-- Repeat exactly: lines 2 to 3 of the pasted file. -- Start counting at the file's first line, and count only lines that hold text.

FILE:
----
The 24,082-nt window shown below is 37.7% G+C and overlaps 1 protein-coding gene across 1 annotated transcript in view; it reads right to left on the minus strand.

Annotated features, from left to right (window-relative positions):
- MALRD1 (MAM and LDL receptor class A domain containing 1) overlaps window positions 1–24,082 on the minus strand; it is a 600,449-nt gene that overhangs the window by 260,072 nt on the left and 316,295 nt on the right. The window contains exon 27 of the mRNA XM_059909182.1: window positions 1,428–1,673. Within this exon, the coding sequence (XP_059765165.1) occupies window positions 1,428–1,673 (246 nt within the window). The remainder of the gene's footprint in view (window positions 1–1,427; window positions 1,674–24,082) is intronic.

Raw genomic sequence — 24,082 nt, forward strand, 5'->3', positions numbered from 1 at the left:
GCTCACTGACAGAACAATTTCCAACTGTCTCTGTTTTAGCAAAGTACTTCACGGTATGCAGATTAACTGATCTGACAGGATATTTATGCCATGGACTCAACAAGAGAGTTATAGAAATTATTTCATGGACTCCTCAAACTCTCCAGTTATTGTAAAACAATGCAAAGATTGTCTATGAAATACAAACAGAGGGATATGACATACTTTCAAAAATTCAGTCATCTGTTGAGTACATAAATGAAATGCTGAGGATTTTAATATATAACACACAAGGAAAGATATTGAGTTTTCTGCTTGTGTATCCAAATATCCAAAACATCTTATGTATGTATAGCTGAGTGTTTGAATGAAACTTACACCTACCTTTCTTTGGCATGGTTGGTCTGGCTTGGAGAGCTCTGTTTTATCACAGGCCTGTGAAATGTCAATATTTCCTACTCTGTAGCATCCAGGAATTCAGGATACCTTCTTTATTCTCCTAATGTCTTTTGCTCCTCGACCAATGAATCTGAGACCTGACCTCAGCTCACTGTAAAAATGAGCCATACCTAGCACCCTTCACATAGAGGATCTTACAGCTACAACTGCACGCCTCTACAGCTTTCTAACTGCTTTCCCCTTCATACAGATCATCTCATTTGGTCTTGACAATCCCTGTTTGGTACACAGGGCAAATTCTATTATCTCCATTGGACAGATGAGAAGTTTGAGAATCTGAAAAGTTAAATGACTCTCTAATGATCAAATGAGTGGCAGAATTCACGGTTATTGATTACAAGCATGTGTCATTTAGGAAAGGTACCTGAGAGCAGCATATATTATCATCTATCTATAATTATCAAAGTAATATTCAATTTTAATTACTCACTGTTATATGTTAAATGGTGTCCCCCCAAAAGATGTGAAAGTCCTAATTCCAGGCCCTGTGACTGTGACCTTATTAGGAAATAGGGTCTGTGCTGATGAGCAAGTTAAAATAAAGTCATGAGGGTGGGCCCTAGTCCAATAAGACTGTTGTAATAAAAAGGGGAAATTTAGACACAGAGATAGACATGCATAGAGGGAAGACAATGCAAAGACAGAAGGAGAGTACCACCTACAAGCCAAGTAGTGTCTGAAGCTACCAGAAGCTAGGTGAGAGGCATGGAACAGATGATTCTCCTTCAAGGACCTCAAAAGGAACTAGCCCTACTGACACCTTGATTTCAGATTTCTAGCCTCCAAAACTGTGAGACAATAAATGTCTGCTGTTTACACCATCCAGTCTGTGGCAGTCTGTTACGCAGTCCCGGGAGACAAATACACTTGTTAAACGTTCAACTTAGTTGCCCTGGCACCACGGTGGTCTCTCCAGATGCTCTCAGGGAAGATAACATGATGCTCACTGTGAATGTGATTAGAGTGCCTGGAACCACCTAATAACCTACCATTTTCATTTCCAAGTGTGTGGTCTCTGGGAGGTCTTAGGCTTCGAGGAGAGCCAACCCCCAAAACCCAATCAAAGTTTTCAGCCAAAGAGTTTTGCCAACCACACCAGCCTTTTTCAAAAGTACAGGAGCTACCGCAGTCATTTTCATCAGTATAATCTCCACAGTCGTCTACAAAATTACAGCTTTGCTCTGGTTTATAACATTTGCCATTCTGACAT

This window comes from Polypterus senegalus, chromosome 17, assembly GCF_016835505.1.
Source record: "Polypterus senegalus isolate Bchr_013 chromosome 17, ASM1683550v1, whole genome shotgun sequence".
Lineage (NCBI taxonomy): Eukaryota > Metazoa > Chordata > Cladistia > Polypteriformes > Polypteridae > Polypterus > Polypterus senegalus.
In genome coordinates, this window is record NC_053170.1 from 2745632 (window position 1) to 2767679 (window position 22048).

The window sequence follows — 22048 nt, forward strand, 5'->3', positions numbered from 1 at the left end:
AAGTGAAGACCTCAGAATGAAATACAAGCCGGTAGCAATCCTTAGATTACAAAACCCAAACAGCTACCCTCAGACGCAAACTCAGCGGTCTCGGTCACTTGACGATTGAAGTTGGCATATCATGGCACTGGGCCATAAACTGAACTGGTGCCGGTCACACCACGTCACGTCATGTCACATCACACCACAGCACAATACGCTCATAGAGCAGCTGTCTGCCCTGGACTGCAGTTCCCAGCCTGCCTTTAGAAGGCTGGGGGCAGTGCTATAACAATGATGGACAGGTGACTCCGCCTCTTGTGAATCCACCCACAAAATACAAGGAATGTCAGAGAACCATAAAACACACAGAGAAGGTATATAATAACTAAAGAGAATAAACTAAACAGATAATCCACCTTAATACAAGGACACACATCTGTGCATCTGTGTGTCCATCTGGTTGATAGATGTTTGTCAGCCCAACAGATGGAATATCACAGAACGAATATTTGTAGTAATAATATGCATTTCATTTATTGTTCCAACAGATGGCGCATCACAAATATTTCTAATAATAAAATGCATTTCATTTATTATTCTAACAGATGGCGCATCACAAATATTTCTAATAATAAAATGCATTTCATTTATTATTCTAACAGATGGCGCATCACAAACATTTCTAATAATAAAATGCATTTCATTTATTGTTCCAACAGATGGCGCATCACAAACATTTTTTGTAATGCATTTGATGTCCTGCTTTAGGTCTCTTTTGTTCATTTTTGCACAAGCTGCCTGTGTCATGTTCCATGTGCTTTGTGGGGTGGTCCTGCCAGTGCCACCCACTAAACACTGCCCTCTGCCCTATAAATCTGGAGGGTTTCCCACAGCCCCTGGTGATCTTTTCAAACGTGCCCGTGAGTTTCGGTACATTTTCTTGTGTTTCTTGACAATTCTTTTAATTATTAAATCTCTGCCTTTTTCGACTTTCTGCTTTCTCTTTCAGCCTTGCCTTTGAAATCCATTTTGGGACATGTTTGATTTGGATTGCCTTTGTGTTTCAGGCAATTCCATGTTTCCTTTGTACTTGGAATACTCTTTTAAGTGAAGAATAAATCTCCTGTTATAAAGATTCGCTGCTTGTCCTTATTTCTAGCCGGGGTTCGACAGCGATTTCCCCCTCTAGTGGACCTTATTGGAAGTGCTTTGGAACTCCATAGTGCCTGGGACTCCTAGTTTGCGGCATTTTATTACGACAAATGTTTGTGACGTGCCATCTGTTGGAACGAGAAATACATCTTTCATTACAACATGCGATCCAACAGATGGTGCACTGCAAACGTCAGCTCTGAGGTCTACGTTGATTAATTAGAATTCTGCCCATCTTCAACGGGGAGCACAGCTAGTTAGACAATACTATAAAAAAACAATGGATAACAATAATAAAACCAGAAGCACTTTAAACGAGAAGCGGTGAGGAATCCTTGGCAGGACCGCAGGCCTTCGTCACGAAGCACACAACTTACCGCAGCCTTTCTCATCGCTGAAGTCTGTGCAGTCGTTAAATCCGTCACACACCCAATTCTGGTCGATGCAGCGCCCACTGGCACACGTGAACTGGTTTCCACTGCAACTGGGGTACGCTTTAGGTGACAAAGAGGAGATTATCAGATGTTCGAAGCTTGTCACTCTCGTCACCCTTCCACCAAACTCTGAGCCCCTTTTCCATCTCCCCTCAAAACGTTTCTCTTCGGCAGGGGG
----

Annotated features, from left to right (window-relative positions):
- MALRD1 (MAM and LDL receptor class A domain containing 1) overlaps window positions 1–24,082 on the minus strand; it is a 600,449-nt gene that overhangs the window by 260,072 nt on the left and 316,295 nt on the right. The window contains exon 27 of the mRNA XM_059909182.1: window positions 1,428–1,673. Within this exon, the coding sequence (XP_059765165.1) occupies window positions 1,428–1,673 (246 nt within the window). The remainder of the gene's footprint in view (window positions 1–1,427; window positions 1,674–24,082) is intronic.